Believe it or not, there are a whole host of internet scammers who specialize in attempting to scam lawyers. This is particularly offensive since lawyers are trained to question, to investigate to research and to search for the truth. These morons think they can pull one over on us? As a group, we’re not feeble minded simpletons ready to believe we just won the Scottish Lottery when told without ever having played it.
Flash forward to this past Monday: I received an e-mail inquiry through my law firm website from a Japanese businessman to see if could help his business with a collection matter. It seemed there was a Debtor of this foreign business right here in my community. He gave me the Debtor’s name, address and e-mail address.
Intrigued, I e-mailed back that I was interested. At this point I was pretty sure it was a scam, but I was intrigued to see just what sophisticated operation could try to take a lawyer.
Why did I think this was a scam so early on? The timing was off – Japan is 14 hours ahead of us. Mr. Japanese businessman was actively e-mailing me during the day when it’s the middle of the night for him in Kasugai, Japan. Also, I found the website of this huge manufacturing company and it was very basic and bush-league – almost like it was fabricated to cover a cheap deception.
The Debtor’s address was a residence on the beach. True, some people work out of their home, but it seemed odd. This company manufactured car parts, not pharmaceuticals.
Also, Mr. CEO was eager to sign a contingency fee agreement. Most people who are owed money want to pay legal fees hourly in case one simple letter gets the job done and the debtor pays one low hourly fee rather than 33% of the whole amount. But, this was calculated to lure the attorney in – the prospects of an easy fee.
Then Mr. CEO e-mailed me the invoice he wanted to collect upon. All credibility was then blown. I was supposed to believe that this Japanese car part manufacturing company had shipped over 3,000 car parts of various shapes and sizes on one date to a residence on the beach for a balance due of $717,020. Can you imagine that poor UPS delivery person?
Here’s the kicker: Without contacting the Debtor, he then contacted me! Mr. Debtor e-mailed that he acknowledged the debt and that he wanted to pay it all to me as the company’s lawyer within four weeks. “Please don’t sue me!”
Wow! Let’s wrap up: Mr. CEO was willing to pay me a fee of $239,000 for me to write a simple collection letter to Mr. Debtor that would be collected within a month. Yes, this reeked of a set-up.
If you’re wondering how this would have worked, the grift would have gone like this (had I been completely stupid): I agree to this representation, no questions asked. At some point a “certified check” comes into my office for some irregular amount from a third party. “This is partial payment of my debt”. I deposit the check and immediately get an e-mail from the CEO that the company is in dire need of this money and “it is imperative that you wire this money to our off-shore bank so that we can make payroll. Remember, you are being handsomely rewarded for four weeks work!”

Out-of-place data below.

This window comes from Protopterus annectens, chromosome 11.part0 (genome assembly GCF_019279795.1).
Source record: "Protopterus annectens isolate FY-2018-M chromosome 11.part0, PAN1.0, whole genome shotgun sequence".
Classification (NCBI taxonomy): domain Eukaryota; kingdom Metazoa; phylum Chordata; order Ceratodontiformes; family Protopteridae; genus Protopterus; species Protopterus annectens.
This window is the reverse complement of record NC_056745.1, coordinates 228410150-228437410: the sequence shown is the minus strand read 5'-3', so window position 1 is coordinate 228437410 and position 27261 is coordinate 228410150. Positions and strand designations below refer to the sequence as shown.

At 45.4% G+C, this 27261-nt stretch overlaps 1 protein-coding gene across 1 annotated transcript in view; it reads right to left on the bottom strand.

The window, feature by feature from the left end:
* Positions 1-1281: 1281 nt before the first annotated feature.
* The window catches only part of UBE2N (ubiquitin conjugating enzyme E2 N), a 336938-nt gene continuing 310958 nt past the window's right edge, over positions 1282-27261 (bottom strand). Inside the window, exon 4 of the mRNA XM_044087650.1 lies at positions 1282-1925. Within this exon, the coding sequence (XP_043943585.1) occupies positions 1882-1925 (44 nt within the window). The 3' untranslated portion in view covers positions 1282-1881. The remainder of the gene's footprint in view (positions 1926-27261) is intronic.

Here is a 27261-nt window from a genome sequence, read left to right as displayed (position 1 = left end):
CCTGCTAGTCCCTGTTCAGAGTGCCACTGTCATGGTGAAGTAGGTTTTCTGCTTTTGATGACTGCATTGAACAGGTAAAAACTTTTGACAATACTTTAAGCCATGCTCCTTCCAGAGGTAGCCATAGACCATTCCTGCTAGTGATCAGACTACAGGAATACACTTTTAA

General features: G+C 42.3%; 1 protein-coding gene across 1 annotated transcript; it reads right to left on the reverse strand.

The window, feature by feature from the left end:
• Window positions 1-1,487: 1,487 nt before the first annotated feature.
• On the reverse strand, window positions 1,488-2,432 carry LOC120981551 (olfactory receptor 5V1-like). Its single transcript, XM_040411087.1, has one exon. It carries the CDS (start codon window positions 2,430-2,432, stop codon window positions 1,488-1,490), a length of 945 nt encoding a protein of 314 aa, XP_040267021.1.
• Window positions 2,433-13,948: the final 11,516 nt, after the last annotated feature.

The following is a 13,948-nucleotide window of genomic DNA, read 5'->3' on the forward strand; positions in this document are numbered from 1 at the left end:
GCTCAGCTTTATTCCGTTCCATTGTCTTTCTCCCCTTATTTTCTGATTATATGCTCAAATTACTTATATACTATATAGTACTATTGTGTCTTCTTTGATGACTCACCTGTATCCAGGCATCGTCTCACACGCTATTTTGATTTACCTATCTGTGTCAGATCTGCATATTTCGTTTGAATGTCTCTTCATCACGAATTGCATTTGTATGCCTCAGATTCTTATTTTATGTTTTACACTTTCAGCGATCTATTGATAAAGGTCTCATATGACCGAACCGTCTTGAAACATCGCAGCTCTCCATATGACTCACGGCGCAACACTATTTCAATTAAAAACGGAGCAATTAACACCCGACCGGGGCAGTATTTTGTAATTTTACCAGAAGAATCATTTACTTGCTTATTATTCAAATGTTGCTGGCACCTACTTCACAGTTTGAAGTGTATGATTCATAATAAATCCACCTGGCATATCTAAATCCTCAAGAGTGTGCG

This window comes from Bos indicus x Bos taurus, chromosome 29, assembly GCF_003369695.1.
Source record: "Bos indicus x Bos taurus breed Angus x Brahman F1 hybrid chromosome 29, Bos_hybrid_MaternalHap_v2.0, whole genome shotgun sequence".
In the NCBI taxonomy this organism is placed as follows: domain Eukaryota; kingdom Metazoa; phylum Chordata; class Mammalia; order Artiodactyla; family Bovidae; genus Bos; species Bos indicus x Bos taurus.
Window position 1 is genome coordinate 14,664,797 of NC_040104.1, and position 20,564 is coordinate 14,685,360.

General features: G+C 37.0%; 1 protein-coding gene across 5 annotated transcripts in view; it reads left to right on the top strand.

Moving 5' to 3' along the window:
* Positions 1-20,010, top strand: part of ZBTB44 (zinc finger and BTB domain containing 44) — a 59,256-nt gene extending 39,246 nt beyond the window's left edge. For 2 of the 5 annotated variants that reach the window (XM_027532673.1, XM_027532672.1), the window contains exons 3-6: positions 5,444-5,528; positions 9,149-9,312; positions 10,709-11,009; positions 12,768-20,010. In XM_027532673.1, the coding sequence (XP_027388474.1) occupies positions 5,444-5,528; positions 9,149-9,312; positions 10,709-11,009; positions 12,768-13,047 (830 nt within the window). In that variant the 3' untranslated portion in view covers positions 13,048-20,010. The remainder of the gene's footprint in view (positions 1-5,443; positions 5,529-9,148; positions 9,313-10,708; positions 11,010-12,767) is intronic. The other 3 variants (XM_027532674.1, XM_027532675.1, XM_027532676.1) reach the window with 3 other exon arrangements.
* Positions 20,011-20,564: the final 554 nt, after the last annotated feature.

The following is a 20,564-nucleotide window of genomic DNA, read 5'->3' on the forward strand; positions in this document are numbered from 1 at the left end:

Then after I wire some big amount of money since it’s a “certified check” and is immediately payable (see above regarding stupid), we find out that the certified check is a fraud and I’m out tens of thousands of dollars.
Amused more than annoyed I decided to play it straight and turn the tables on Mr. Scamming CEO. In short, I decided that it was worth my time to start harassing him.
I e-mailed the CEO that the Debtor who has paid nothing on this account is guilty of international mail fraud and theft and as his attorney I was going to get the FBI involved as well as Interpol. “They will need to be in constant contact with you to find this dishonorable man, so I need all available phone numbers from you immediately.”
That’s when the daily, sometimes hourly, e-mails stopped coming. His cover was blown and he knew it. Oh, I wasn’t through, though.
I followed it up with:
“Mr. CEO – I realize that it is the middle of the night in Japan, but since most of your e-mails to me have come in the middle of the night I am a little curious why I haven’t received a response to my earlier e-mails. I know the Federal authorities will be in contact with you by e-mail at least. They can always trace your e-mail address to your physical address if you don’t get to respond to me soon.”
Hearing nothing, I followed up with:
“Mr. CEO – I am quite alarmed I have not heard back from you since you were so eager to get this collection matter under way. I will send this off to the FBI and Interpol but now I am alarmed about your personal safety. It is not like you not to e-mail me with your thoughts! I do hope that no harm has come to you by way of Mr. Debtor or his agents there in Kasugai, Japan. I am inclined to alarm the police authorities in Kasugai to ensure that your health and welfare are protected from the likes of Mr. Debtor or his agents! I am praying for your safe keeping!”
I’ll spare you the other half dozen e-mails that took me 2 minutes to think of and write and hours of enjoyment thereafter and end with my final e-mail:
“Mr. CEO – This is unbelievable, but Mr. Debtor showed up to my office with $717,020 in cash an hour ago! Unfortunately, after leaving the bank with this much cash (stupid), he was followed and he no sooner got into my office door when a man with a gun appeared! He took almost all the money – I was able to convince the robber that $239,000 was mine and he let me keep my fee if I didn’t eventually pick him out of a lineup if he’s ever caught. Of course, Mr. CEO I will do everything in my power to help you get that money back. But Mr. Debtor is paid in full. However, the good news is so am I!”
I’m sure I amused myself way more than frightened this creep on the other end of the internet, but if I annoyed him for even a few moments, I consider it sweet justice.
Image credit: HypnoArt